He went to his right down a stygian corridor that was clogged with chairs, tables, books, filing cabinets, typewriters, a large centrifuge, a gamma counter, three tennis rackets, and a king-sized white porcelain commode above which was a sign that read “Milton’s Throne.” He passed two laboratories as he reached the end of the corridor which turned south at a right angle. The first office after he made the turn was on his left; it had a black shingle hanging over it which said “Medicine.” Since nephrology was part of Medicine Grollman decided to go in, besides he could think of nothing else to do.
A middle aged lady was sitting behind a desk filling her nails with sandpaper. She didn’t look up when he entered. To the secretary’s left was a closed door that had yet another sign on it. This one said:


Grollman stood in front of the woman’s desk expecting to be recognized. When it was plain that he wasn’t going to be, he cleared his throat. She pulled a sheet of tissue paper from its cardboard box and handed it to him.

“That’s very kind of you,” he said, “but I was hoping for some additional assistance. I think I’m lost.”

Her eyelids fluttered mysteriously and then she looked up and searched his face like he was the missing link. “This is the Department of Medicine Office. It is not the lost and found.” She went back to her nails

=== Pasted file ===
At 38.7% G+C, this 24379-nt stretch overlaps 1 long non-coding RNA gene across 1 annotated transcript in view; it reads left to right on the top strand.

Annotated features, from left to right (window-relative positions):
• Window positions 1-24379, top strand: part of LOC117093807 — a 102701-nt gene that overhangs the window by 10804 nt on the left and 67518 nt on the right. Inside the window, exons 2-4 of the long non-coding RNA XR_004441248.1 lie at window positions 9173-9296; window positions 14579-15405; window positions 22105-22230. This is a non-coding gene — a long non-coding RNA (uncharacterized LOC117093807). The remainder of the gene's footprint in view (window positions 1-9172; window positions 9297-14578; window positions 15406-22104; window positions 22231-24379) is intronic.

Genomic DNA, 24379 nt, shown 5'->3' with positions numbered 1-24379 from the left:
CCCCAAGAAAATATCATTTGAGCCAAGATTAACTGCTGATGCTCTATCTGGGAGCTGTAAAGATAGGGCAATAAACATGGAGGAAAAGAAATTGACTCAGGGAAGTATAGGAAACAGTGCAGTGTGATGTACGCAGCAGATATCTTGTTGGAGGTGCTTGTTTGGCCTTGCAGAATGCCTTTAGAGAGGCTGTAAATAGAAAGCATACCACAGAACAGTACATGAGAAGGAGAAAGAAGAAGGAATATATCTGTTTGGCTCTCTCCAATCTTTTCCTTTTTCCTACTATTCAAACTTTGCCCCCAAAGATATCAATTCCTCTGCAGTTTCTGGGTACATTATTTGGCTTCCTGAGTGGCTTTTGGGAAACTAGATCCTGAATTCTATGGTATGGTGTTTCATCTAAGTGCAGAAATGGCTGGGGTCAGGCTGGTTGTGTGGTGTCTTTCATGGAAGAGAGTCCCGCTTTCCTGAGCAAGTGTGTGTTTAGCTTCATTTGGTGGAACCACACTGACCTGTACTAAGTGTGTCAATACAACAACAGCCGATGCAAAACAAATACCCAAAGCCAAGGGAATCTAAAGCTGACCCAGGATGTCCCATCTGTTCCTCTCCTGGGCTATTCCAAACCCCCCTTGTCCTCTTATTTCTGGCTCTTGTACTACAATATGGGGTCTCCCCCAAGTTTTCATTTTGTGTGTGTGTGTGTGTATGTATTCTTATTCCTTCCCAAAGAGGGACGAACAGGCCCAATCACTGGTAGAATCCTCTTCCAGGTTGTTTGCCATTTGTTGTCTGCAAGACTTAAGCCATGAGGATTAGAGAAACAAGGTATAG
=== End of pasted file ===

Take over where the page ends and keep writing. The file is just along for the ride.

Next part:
Grollman bent over and twisted his face like a propeller. “Is this really the Department of Medicine Office? Is that why the sign that says “Medicine” is over the door? I’m one of the new renal fellows,” he assumed there would be more than one, “and I need to know where I’m supposed to go.”

“You’re not supposed to be here until tomorrow.”

When he was sure she wasn’t going to say anything more he said, “Well if it were tomorrow where would I go?”

“You’d see Milt.”


“Dr Lance.”

Milton Lance was the name that Grollman had seen on all of Dr Walker’s papers. He guessed that if he was going to work for Walker that he would come in contact with Lance as well.

“Dr Walker wants all the fellows to meet with Milt; he’ll decide what you should do.”

“Where’s Dr Walker?” Wade Walker was the chairman of the department of medicine and the chief of its section of nephrology. He had hired Grollman in a moment of caprice.

“He’s in Tibet, not that it’s any of your business.”

“Is Dr Lance around now?”



“Oh yeah, right. He’s usually not here this early.” It was almost 10:30.

“What do you suggest that I do?”

“Come back tomorrow.”

“Is the renal lab nearby?”

“You just passed them on your way here. All the labs to the right belong to nephrology.” She resumed sandpapering her nails.